However, the story of the semi-legendary Norwegian King, Augvald, whose sacred cow was the supposed source of his power and victory, is the stuff of Norse legends.

 A petty king

The story of early medieval Norway is a story of petty kingdoms, of semi-legendary kings who traced their ancestry back to mythical creatures and animals. 

Augvald was one such character, perhaps a real historical figure, but the historical record for this period is rather murky. Nonetheless, Augvald was said to be a petty king reigning sometime between 580 – 630 CE.

His kingdom centered around what is now the region of Hålogaland in southwestern Norway, centering around what would become the Viking capital of Avaldsnes. 

Despite his royal title, Augvald was just one of many kings and powerful rulers in a region that saw a widespread fragmentation of power. 

Mirroring somewhat the history of the Anglo-Saxon centralization of power, Norway was, during this period, made up of many petty kingdoms that would eventually (after more than two centuries) be centralized under one individual king. 

Throughout his reign, Augvald was a mere provincial power, perhaps unheard of in other parts of Norway.

Despite his rather provincial influence, Augvald was said to be a wise ruler. This was an era that was dominated by the gradual building of trade networks and routes between richer parts of Europe, especially the former provinces of the Western Roman Empire – the Frankish realms that would later become the Holy Roman Empire – and Scandinavia, which was always outside Rome’s direct rule and control. 

He was said to be a fierce warrior, conducted raids along with his warriors (thus earning their respect and admiration), and was generous.

His generosity and good statesmanship, however, came from an unlikely bovine source.

Holy cow

The story of King Augvald – which may have some basis in the historical record – gets slightly more interesting when we learn that he kept a sacred cow as a pet. 

In fact, this was no ordinary sacred cow. The cow was said to provide an abundance of milk and possess extraordinary abilities. 

It was said, if we believe the Norse sagas, that this was the source of Augvald’s martial skill and would never participate in a battle without bringing his trusty bovine pet along.

A cow may, to us, seem like an odd choice of animal to worship; however, for many people in Viking societies, this choice was an obvious one: milk and dairy products were highly valued. 

Furthermore, cattle were seen as prized possessions, essential for sustenance, trade, and social status. The cow’s abundance of milk was said to bring prosperity and good fortune not only to Augvald but also to his kingdom at large. 

The sacred cow was more than a pet; it was a symbol of Augvald’s good luck and wealth management credentials, a sort of bovine MBA, if you will.

As a prized possession, however, Augvald’s cow was soon coveted by many.

Augvald's cow was said to provide an abundance of milk and possess extraordinary abilities. Illustration: The Viking Herald

Royal cow-napping

With Augvald setting up his royal court on the island of Karmøy, the largest island in the area, he set about dominating the area like few before him.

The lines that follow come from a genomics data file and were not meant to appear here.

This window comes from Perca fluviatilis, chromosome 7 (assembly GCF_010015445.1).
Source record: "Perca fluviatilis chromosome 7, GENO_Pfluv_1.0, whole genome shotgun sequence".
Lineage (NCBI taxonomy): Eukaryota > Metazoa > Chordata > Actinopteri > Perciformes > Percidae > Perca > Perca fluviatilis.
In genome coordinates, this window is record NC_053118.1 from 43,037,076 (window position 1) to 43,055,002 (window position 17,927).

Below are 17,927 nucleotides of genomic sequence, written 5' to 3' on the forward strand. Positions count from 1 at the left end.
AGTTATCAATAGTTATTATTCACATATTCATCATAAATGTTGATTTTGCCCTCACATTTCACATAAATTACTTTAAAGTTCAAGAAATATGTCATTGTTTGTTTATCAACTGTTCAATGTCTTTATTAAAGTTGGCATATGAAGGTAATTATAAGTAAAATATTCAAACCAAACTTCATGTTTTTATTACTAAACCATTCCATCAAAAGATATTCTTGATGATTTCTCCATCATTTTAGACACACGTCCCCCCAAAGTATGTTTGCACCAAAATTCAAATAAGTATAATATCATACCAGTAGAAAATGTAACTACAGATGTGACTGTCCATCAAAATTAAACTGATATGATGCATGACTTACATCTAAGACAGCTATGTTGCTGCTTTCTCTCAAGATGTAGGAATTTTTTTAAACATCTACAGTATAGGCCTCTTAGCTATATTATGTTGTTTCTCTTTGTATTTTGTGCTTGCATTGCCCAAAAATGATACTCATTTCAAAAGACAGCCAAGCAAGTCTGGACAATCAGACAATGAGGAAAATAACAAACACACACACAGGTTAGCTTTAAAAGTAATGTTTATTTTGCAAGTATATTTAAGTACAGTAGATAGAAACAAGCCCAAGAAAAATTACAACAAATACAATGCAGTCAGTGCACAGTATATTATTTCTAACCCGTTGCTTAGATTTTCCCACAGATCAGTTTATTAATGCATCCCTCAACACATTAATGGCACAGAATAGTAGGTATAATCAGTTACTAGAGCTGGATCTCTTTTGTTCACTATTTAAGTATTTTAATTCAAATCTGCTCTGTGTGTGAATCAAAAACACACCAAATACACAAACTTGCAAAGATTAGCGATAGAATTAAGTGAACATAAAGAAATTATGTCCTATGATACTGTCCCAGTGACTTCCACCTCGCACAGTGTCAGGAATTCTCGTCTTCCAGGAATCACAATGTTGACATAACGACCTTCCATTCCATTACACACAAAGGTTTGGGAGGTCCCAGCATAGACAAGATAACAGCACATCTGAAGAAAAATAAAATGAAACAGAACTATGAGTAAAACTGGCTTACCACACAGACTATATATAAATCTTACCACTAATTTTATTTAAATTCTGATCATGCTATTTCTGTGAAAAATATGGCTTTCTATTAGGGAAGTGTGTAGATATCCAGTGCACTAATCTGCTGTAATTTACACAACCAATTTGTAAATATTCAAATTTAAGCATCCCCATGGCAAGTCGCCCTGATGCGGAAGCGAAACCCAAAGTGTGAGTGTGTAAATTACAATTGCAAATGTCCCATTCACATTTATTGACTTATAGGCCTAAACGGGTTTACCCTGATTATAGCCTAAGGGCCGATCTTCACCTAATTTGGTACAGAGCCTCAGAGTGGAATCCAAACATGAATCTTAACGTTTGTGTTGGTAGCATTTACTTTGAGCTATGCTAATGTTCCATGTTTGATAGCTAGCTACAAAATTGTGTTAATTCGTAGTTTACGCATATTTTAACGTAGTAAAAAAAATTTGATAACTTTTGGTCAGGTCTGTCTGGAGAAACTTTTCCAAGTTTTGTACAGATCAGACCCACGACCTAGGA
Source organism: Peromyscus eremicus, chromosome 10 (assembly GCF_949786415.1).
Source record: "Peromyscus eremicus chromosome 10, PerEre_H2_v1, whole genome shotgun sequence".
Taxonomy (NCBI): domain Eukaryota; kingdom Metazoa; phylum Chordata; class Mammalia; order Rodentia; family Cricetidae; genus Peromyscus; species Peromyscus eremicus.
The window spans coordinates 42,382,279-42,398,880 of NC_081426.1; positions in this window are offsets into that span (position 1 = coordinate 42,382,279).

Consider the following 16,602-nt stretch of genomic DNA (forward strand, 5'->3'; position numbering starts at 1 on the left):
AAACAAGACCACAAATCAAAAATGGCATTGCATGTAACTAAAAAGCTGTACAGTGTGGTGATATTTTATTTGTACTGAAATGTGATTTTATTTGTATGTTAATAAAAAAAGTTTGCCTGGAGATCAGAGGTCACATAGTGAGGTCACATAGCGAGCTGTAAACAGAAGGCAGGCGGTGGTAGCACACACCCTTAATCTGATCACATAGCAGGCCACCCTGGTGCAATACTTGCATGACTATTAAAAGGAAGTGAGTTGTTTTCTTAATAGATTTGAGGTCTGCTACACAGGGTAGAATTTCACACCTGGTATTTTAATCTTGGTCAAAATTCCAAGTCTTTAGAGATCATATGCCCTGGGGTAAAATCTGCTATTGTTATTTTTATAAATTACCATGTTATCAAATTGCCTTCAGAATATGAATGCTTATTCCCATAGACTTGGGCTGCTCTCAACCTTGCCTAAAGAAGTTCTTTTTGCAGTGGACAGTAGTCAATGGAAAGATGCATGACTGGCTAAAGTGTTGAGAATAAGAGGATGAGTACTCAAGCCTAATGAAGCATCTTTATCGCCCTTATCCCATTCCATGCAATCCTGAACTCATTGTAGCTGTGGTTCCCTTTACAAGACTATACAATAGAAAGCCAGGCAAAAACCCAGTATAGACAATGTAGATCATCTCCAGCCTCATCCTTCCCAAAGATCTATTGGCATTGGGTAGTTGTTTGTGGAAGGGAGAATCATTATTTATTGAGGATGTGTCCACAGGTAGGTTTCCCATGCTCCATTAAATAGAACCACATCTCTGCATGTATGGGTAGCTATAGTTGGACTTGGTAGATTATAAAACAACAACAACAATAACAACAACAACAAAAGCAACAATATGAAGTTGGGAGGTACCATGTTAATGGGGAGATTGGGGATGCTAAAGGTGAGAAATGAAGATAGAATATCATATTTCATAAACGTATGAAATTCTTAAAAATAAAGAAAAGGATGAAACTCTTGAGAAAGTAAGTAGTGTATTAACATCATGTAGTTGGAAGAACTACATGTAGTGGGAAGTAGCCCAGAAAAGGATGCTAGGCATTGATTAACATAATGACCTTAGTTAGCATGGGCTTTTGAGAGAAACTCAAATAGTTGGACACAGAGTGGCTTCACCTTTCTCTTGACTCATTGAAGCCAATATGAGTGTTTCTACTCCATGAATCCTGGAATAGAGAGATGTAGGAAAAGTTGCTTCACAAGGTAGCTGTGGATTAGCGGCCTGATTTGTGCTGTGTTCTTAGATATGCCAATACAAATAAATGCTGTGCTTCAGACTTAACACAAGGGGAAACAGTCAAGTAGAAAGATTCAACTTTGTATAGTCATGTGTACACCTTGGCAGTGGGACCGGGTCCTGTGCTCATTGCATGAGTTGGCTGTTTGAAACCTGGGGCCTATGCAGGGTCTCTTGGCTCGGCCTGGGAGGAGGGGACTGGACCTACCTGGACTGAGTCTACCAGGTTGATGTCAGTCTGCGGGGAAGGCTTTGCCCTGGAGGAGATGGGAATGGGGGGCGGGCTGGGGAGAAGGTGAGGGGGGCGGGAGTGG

However, he was convinced that his cow was responsible for his victories on and off the battlefield, with its milk providing special strength and vitality. 

According to the Norse sagas, word then got around and the special power and position of this royal bovine. A group of thieves stole the royal cow one night, and Augvald was beside himself with anxiety and grief. 

Sending men to the four corners of his kingdom, he eventually tracked the cow down at a farm. The farmer admitted to being a culprit in the cow-napping, and soon Augvald was reunited with his pet cow, Audhumla (said to be named after the famous primeval cow in Norse mythology, Auðumbla).

Whilst this may seem like a funny saga – a cow being kidnapped that produces milk good for the martial skills as well as the bones – there is a lesson in this story. 

The story was said to reflect Augvald’s commitment to the protection of his kingdom and private property. Furthermore, it also shows how important a sense of justice was for Augvald – the cow-napper being held responsible and accountable for his dastardly actions.

Bloody butchered

Even though Augvald was said to be a respected and wise ruler, he had his enemies. The western part of Karmøy was said to be ruled by another king, Ferking. 

The two never saw eye to eye – two big fish in a small pond - that was further soured at a midwinter banquet. Though he came in the best of spirits, the night took a turn for the worse when his two daughters were taken hostage. 

Augvald was eventually lured into a trap, with his army, where Ferking and his men lay in waiting in a gorge. The result was a slaughter. 

Augvald and his cow were killed, and Ferking wrestled overlordship of the region. Augvald’s daughters were said to be so distraught they drowned themselves in a nearby river.

 A very bloody end to a very magical cow.

Despite some mythical elements weaved into the story of King Augvald’s cow, the core themes of justice, royal wisdom, prosperity, and respect for animals were an important part of the culture of people in Viking societies. 

Whether King Augvald was a real historical figure is debatable, but his respect and reverence of an animal should be a lesson to all of us in the 21st century.

For more information on the Vikings' relationship with animals, visit the Science Norway website here

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